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Success stories of India's 'little' giants

By T E Narasimhan
February 21, 2017 11:51 IST
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Armed with deep customer knowledge, low operational overheads, new funding opportunities and help from online marketplaces, the local brand is turning David to every Goliath that steps into its neighbourhood, says T E Narasimhan.

David versus Goliath! From oil to cola, business giants are humbled by smaller challengers. A boy pushes a sumo wrestler out of the ring in a mock competition. Photograph: Thomas Peter/Reuters.

Chances are that very few have heard of Gold Winner Oil or Raja Biscuits or Bovonto cola outside a few select states.

But ask the multinationals and the big national brands working their way into the Indian heartland as they go all out to expand the brand footprint and these are the names that are giving their marketing experts sleepless nights.

Armed with deep customer knowledge, low operational overheads, new funding opportunities and help from online marketplaces, the local brand is turning David to every Goliath that steps into its neighbourhood.

G Munuswamy the man who built the Gold Winner brand started out as an edible oils trader. In 1991, he acquired a sick oil refinery and set up his manufacturing base in Chennai.

Today he competes with Fortune from Adani Wilmar, Sundrop from Agro Tech, Saffola from Marico and others. Gold Winner’s brand footprint in urban India has been steadily going up according to IMRB, from 11 per cent in 2012, it was 14 per cent in 2016.

A former employee, who worked with the company for over two decades, says that the brand was the first to introduce packaged oil at affordable prices in the local market. It competed with loose oil that customers had to carry back in containers they would bring with them.

They switched, given the convenience of packaged oil at the same price point. Over the past few years, the ‘Gold Winner for Health or simply G for H’ campaign has popularised the brand further.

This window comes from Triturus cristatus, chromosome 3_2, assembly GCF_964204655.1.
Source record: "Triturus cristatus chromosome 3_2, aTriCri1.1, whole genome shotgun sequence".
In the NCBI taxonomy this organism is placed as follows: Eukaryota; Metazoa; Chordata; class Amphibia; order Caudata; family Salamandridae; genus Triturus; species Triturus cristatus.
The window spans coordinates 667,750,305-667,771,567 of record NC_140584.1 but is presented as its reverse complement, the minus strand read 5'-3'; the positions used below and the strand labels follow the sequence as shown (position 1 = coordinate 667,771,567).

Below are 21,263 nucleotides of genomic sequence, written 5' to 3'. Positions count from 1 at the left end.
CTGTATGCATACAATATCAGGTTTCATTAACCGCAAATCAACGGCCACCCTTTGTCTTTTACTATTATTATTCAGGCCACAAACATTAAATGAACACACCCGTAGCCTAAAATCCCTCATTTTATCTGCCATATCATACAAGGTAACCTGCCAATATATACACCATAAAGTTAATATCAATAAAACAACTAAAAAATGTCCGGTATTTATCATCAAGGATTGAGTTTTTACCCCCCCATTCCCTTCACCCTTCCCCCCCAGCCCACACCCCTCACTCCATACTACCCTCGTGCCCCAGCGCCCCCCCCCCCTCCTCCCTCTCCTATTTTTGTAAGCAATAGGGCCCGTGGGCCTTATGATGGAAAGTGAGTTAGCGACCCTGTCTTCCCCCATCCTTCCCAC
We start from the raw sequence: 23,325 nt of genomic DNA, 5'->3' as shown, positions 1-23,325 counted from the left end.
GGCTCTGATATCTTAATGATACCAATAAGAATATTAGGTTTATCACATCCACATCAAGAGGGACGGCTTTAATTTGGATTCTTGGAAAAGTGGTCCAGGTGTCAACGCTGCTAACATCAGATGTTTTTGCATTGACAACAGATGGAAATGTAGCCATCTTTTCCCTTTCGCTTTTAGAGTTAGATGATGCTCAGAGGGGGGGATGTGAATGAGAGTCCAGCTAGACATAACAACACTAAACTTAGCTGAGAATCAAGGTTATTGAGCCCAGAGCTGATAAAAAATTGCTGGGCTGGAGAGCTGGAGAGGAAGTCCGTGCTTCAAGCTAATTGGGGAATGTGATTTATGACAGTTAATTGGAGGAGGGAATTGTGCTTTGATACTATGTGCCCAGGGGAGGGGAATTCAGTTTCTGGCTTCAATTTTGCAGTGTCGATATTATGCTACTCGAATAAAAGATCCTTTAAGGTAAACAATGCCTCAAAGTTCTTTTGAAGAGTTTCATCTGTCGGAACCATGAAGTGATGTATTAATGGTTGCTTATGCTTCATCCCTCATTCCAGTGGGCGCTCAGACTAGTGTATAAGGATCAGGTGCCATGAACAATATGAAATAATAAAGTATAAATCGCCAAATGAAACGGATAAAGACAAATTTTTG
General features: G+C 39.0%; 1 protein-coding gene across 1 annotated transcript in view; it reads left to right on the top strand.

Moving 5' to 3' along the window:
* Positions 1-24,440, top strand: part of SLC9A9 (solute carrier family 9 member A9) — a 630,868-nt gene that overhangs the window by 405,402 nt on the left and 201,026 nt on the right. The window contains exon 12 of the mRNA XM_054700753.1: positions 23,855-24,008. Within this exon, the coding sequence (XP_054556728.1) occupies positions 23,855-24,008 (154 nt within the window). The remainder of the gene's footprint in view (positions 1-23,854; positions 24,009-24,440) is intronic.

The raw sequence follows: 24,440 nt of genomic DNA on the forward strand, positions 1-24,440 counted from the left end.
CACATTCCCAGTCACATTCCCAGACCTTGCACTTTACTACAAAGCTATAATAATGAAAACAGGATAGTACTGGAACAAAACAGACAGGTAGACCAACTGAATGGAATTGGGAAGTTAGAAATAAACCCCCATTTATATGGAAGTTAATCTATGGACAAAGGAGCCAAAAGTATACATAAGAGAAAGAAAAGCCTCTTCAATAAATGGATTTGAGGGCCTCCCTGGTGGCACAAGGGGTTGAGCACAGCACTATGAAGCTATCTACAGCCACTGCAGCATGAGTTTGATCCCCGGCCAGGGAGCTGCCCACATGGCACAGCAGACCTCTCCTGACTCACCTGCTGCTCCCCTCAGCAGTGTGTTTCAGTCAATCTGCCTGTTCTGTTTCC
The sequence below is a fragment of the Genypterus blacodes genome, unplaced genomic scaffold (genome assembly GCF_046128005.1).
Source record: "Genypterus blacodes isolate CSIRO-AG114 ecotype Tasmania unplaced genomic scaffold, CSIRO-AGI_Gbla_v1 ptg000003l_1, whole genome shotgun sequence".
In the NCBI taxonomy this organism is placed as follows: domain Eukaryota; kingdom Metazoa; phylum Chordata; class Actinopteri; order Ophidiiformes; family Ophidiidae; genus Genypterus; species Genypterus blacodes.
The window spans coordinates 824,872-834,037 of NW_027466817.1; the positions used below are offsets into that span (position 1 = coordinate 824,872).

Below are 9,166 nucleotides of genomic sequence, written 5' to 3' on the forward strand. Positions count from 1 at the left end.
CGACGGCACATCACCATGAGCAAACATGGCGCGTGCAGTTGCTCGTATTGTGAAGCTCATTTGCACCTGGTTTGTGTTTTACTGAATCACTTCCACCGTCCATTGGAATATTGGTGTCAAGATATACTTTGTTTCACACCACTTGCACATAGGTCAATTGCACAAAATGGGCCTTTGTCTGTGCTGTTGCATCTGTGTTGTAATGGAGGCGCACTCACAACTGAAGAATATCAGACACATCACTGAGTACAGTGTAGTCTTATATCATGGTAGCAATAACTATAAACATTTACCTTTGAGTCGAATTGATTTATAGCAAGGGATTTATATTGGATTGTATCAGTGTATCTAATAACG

The founder-owner’s deep links with the oil trading community has led to a strong and well-knit distribution network. The employee adds that it doesn’t matter how big the retail shop is or how much it orders, the company ensures availability.

The story of the Gold Winner brand has become a case study in marketing circles, but it is not the only one.

A recent report by WPP and Kantar Millward Brown showed that while the valuation of Top 50 Brands in India rose by 30 per cent over three years, that of local Indian brands increased by 32 per cent during that period.

Contrast this with the valuation growth of the global brands with local presence, which grew by only 19 per cent.

“Suitability to local palate or tastes, cultural fit, pride and nationalism, sheer ease of availability and price advantage are the key differentiators,” says Hemant Mehta, managing director (Media, Digital) and chief strategy officer Kantar IMRB.

Many local brands have moved beyond their states and even expanded their product portfolios. But they have done so after securing the base at home.

For example, Amrutanjan, the 122-year-old brand that has 50 per cent of the balm market in Tamil Nadu.